‘The Essex Serpent’ by Sarah Perry ***

I was given a copy of Sarah Perry’s The Essex Serpent for Christmas, and came to it with rather high hopes, as I know that a lot of fellow readers have adored it.  It was chosen as the Waterstones Book of the Year in 2016, and has also been selected for innumerable ‘best of’ lists.  I was rather underwhelmed with Perry’s debut novel, After Me Comes the Flood; I will be posting my archived review of this tome tomorrow.

9781781255452The Essex Serpent begins in London in 1893.  Cora Seaborne has been recently widowed, and decides to move to Colchester in Essex with her young son, ‘black-haired, silent’ Francis.  She hears rumours almost as soon as she has relocated about ‘the Essex serpent’, a creature of local folklore which has been said to have returned to roam the marshes.  The serpent is described as ‘a great creeping thing, as they tell it, more dragon than serpent, as content on land as in water, that suns its wings on a fair day.’  After some time, Cora decides to set off upon the serpent’s trail.  This is only one thread of the novel; it is set at a time of great change, and Perry effectively contrasts Cora’s love of science, and the scientific advances of the age, with a local vicar named William Ransome, who is focused wholly upon his faith.  The blurb says that the novel is, ‘above all, a celebration of love in all its incarnations, and of what we share even when we disagree.’

The historical settings come to life from the beginning, and were, for me, a real strength of the novel.  In her opening chapter, which begins on New Year’s Eve, Perry writes: ‘One o’clock on a dreary day and the time ball dropped at the Greenwich Observatory.  There was ice on the prime meridian, and ice on the rigging of the broad-beamed barges down on the busy Thames.  Skippers marked the time and tide…  Time was being served behind the walls of Newgate jail, and wasted by philosophers in cafes on the Strand.’  Had this thread of the passing of time been included throughout the novel, I feel as though it would have drawn the whole together; rather, whilst beautifully written, and certainly effective at evoking the scene, it feel as though this prologue was separate from the rest of the novel.  The quality of Perry’s writing, in my opinion, was inconsistent; it felt very polished in the prologue, and in selected chapters later on, but due to the pace of the novel proper, it was plodding in other places.  The prose on its own was often lovely, but there was a strange density to it, and I did not find The Essex Serpent a very easy book either to read, or to immerse myself within, in consequence.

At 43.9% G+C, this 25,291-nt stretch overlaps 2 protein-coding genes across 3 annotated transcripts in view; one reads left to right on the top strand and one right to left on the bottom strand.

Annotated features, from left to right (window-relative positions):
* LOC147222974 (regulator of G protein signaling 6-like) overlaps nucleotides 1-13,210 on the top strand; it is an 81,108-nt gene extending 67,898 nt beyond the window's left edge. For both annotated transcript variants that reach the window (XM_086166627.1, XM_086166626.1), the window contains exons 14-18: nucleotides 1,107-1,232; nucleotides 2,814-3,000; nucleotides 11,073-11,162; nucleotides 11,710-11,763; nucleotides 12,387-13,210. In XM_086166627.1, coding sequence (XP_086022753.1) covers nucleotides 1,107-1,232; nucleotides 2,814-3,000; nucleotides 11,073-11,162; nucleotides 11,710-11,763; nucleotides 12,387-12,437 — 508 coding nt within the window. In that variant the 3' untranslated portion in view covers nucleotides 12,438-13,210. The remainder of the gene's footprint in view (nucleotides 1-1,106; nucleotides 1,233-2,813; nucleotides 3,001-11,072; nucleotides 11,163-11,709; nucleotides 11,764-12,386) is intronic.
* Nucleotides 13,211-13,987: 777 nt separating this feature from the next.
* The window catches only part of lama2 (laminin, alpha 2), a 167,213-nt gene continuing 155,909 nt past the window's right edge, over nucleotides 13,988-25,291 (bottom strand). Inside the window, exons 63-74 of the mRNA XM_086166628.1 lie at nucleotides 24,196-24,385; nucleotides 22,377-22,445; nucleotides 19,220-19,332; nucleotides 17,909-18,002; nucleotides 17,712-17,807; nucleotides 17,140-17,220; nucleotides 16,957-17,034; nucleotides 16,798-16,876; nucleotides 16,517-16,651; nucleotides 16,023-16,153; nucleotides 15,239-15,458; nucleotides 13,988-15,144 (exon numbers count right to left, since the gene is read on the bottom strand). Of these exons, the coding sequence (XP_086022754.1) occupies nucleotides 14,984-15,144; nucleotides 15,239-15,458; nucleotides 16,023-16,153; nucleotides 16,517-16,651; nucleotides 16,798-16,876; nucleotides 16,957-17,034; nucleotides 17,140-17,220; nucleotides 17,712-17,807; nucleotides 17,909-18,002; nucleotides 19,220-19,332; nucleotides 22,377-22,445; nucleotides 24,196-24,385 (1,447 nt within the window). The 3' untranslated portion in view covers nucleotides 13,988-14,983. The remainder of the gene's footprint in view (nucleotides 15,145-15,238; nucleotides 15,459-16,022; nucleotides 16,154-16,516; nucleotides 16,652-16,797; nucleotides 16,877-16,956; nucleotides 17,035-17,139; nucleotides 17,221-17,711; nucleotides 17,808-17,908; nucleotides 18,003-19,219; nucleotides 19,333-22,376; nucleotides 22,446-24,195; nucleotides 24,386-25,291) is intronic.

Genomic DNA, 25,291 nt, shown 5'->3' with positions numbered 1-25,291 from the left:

Perry did capture Cora’s new position in life, and the complexity of feeling which struck her when her abusive husband, Michael, died: ‘The sensation was decently suppressed, but all the same she could name it: it was not happiness, precisely, nor even contentment, but relief.  There was grief, too, that was certain, and she was grateful for it, since however loathed he’d been by the end, he’d formed her, at least in part – and what good ever came of self-loathing?’  Of his father’s death, Francis’ feelings are rather less predictable: ‘That his father had died struck him as a calamity, but one no worse than the loss of one of his treasures the day before (a pigeon’s feather, quite ordinary, but which could be coiled into a perfect circle without snapping its spine).’

Natural history as an element has been used very well within The Essex Serpent, and this was one of my favourite parts of the book, snaking, as it did, in and out of various chapters.  The characters were problematic, however; Cora is the main focus of the novel, but I do not feel as though I knew her satisfactorily come the end.  No single character within The Essex Serpent feels wholly realistic; for me, Francis and his behaviour would have been a much more interesting focus had it been elaborated upon more often.

Whilst I liked the core idea, and am fascinated with the period of history which Perry has focused upon, I found The Essex Serpent to be rather a slow-going novel.  I did not feel as though the whole came together satisfactorily, certainly not as well as it could have had certain plotlines been tightened up slightly, or focused upon a little more.  I felt something of a detachment toward the characters, and the entire novel did not feel as though it was quite a consistent work; for me, the prologue and end chapters held a lot more promise than the rest of the novel.  Whilst I admire the way in which Perry has completely embraced Victoriana, and has reflected the literature of the period in stylising her own sentences, The Essex Serpent did not read as fluently or fluidly as it could have done.